If you do replace, this has implications on expenditure. So ensure you not only have a realistic view of patch management and its limitations, but also ask whether the discipline of patch management indirectly ensures the infrastructure and IT estate is a viable one from support and budget perspectives.
Do it your way with software policies
You can customise policies targeted at filters or groups at the account or profile level. The filter targets can be either the default filters provided within your account or any custom filters than you have previously defined.
The secret here is to define custom filters or groups to identify devices with specific criteria, and one or more of these filters can be associated with a policy so as to target those devices. Of course, this goes back to your baseline creation: set the policies from the outset and customisation will be a simple step forward.
Is the time right?
Why wouldn't you implement a patch management update as soon as you can? With baseline mechanisms in place, there's no need to delay. If you have a solution that automates the process, then you would have given some consideration as to your ideal timing.
Consider the time of day for updates by policy – what time will have the least impact on day-to-day business? The ideal timing for updating patches should follow any rollout best practice.
Consider the day of the week, the impact on the business if something doesn't go smoothly, and consider whether there is sufficient resource and time to rectify if necessary. Furthermore, if your IT management solution is on-premise rather than cloud-based, you might even have to take responsibility of scale and load of the update.
Audit first – is it too broken to be fixed?
Gaining visibility of devices that are vulnerable is crucial, but so is analysing the overall health of each device. Ensure all devices are audited prior to rolling out patches or patch policies. There could be a more urgent matter requiring attention before the device can be brought in line.
Big estates, big patches, big problems?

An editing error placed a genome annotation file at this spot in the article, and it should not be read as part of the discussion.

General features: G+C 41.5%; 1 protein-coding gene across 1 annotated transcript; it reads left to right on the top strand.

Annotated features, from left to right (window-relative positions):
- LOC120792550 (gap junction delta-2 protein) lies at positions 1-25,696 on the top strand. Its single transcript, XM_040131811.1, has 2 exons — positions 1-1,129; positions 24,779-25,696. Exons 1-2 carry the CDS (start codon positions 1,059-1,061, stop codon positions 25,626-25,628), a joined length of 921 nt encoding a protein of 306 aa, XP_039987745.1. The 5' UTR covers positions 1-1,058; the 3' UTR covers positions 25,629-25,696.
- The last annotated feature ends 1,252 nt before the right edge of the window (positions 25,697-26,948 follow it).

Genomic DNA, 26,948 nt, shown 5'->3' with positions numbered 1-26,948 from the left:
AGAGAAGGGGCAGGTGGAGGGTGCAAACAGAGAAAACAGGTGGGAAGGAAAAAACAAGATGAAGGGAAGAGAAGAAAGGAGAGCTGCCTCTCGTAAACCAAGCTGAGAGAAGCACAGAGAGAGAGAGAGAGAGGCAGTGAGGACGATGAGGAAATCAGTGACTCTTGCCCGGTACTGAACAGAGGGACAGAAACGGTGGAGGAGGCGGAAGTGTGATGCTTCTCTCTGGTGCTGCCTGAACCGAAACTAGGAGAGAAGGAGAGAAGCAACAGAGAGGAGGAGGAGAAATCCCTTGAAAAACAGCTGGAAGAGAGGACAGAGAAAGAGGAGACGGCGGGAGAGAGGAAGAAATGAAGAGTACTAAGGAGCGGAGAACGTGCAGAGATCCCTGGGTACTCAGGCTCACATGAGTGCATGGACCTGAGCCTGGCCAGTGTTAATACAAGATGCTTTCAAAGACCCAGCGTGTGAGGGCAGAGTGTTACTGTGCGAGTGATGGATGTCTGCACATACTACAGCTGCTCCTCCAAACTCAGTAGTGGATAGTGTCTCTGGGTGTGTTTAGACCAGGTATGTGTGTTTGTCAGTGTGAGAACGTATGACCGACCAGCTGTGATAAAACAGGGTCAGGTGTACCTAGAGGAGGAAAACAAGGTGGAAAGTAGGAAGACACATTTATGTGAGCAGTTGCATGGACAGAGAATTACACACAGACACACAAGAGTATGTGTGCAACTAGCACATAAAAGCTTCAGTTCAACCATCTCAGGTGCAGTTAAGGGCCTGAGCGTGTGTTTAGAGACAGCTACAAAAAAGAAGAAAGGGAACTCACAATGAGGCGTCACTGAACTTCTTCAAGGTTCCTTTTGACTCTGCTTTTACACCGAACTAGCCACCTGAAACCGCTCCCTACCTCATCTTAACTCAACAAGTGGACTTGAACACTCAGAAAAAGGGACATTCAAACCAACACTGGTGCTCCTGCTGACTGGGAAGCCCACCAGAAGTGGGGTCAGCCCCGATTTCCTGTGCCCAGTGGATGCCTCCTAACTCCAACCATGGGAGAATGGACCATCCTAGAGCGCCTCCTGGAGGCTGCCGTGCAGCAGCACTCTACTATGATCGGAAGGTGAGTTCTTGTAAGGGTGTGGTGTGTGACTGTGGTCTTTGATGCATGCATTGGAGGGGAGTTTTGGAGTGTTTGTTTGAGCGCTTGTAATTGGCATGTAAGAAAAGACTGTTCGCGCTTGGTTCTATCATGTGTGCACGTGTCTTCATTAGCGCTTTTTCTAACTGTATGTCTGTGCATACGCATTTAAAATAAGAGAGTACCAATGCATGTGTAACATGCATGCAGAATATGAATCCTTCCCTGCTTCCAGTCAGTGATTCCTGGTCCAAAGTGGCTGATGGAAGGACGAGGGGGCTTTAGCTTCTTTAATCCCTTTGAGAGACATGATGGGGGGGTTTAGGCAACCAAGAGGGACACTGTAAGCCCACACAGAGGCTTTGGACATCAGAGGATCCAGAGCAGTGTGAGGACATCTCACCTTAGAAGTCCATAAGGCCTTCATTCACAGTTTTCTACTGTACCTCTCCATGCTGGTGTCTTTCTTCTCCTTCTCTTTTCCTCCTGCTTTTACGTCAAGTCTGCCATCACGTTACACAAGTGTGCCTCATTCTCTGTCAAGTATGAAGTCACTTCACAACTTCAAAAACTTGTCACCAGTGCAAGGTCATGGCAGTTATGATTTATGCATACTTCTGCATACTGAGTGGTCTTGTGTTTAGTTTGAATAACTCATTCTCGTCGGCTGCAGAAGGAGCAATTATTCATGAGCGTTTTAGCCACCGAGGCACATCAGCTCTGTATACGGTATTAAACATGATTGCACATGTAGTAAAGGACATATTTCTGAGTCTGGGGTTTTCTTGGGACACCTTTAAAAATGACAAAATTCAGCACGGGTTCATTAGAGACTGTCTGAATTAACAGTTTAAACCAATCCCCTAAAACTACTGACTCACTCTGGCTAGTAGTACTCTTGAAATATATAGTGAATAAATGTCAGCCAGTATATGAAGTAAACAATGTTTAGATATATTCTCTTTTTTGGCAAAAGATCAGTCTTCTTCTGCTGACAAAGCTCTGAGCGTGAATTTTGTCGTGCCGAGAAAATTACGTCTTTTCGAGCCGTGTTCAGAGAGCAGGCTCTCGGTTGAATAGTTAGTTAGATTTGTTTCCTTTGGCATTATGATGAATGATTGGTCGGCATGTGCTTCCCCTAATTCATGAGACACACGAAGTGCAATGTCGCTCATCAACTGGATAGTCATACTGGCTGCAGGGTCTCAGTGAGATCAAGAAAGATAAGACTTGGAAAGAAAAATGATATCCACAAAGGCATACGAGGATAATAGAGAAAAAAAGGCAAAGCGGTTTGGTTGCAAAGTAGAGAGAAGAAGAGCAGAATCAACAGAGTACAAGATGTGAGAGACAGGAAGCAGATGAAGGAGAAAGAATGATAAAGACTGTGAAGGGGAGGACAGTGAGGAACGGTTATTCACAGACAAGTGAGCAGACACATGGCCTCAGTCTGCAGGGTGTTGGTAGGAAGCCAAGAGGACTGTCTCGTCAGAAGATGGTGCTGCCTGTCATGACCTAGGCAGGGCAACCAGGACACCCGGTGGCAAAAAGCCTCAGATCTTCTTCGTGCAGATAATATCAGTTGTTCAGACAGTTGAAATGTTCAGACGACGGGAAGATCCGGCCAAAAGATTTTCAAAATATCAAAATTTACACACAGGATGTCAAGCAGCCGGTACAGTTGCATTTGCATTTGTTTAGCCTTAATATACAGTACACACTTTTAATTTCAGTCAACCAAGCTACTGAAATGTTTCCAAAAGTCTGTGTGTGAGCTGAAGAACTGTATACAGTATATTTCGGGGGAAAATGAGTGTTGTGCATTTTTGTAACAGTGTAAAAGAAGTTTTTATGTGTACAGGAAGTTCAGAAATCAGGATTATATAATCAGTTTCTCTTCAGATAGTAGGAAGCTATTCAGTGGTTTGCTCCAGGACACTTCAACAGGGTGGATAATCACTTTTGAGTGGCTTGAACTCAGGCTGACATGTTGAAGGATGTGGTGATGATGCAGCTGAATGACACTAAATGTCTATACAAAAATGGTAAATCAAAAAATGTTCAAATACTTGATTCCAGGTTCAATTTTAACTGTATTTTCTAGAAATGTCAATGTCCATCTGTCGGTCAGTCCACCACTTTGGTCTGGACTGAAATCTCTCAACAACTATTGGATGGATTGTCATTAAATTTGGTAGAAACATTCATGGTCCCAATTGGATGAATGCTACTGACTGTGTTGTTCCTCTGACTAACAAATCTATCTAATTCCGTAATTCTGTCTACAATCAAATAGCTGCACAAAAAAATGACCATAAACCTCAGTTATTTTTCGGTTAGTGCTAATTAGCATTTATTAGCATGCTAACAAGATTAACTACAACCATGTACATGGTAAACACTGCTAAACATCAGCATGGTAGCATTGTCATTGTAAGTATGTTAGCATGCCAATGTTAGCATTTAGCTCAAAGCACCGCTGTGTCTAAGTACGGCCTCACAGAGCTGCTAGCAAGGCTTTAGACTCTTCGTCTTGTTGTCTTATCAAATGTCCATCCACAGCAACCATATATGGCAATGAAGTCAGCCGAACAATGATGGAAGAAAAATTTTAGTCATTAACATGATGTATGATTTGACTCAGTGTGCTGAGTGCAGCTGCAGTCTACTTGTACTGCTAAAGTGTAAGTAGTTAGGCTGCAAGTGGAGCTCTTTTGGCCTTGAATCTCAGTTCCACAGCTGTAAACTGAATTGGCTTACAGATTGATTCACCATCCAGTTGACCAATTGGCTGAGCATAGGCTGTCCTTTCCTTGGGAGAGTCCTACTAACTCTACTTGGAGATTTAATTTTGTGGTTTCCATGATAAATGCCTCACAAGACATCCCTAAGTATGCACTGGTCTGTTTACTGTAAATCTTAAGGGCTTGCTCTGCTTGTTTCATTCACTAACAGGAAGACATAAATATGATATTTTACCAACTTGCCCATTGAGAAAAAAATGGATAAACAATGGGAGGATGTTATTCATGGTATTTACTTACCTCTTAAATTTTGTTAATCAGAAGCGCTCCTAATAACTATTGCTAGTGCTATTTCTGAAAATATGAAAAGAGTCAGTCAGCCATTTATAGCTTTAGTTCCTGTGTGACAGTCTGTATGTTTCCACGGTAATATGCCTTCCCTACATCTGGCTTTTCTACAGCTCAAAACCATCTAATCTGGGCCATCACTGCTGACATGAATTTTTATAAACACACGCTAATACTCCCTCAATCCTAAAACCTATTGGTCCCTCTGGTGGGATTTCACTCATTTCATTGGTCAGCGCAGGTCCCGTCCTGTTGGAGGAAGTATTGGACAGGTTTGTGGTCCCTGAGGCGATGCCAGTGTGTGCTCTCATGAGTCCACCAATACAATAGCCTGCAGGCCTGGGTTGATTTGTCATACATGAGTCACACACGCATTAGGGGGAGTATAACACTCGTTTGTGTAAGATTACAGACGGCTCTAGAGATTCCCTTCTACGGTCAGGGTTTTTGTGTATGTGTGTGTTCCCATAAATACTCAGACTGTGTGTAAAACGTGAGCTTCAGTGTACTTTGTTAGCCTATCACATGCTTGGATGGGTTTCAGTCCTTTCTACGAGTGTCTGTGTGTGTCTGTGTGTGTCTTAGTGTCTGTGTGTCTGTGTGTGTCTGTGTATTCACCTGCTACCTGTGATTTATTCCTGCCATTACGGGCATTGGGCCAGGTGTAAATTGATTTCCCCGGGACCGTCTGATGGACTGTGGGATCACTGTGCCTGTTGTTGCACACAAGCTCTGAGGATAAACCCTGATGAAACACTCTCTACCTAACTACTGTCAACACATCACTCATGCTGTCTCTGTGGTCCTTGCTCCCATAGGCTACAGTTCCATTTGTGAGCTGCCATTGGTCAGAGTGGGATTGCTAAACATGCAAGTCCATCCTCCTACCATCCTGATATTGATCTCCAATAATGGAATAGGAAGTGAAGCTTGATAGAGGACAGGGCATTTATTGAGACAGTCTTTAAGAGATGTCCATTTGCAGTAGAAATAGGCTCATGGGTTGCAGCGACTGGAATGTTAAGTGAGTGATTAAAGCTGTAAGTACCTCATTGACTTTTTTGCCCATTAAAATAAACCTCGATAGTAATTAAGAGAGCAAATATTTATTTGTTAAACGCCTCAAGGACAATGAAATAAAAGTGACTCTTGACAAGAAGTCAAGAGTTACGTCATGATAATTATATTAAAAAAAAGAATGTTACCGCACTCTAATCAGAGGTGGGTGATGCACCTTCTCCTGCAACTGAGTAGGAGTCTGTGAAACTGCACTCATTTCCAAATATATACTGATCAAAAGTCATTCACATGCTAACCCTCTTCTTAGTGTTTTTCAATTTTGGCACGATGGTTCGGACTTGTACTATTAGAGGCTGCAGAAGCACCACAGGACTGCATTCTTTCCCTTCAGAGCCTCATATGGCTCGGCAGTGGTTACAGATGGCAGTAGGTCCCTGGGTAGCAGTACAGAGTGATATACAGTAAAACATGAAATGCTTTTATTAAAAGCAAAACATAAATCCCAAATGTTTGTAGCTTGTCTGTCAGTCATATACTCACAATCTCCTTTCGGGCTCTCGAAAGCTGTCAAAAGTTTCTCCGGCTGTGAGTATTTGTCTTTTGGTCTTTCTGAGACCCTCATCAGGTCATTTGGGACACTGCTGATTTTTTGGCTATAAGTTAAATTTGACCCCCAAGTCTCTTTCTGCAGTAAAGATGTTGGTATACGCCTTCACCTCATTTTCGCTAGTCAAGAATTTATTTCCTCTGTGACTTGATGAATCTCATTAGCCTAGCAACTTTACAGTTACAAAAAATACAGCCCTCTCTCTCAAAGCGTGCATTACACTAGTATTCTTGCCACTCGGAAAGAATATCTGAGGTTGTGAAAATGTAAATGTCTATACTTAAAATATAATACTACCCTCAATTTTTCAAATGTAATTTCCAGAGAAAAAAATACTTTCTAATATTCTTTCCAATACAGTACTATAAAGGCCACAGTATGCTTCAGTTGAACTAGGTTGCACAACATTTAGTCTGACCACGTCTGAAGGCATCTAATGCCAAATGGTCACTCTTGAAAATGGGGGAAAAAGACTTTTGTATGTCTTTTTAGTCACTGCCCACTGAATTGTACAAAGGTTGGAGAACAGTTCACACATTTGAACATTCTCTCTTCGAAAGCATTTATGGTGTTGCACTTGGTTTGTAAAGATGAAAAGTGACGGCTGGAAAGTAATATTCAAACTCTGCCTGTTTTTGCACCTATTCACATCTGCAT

We are led to believe that the bigger the enterprise estate, the more complex the management, but in most cases, solutions are easily scalable. The issue comes with usability, as complexity increases (and in some cases, the number of solutions and providers also grows), the technology team is used more and more to ensure the estate is kept up to date.
Keep usability as simple as possible, as there are solutions that do not require a technically skilled person to ensure the estate is kept up to date quickly and easily. In fact, it's much easier than you think.
Tiny budgets, smart people
So often patch management is a distress purchase because vulnerabilities such the ones we've seen recently place patch management in a crisis management budget and not an ongoing IT budget. This has financial implications of course.
Visualise your patch management
Make sure you can see a graphic representation of your patch management, tailored by severity and whether the patch requires a reboot or user interaction.
This also fundamentally supports measurement and service level agreements to report service level agreements in a way that's visual. Not only will this help with compliance, but it will demonstrate that you, as the technology expert, is making a difference to the business. This makes for better relationships throughout an organisation, whether internal or external.
Ian van Reenen is CTO of CentraStage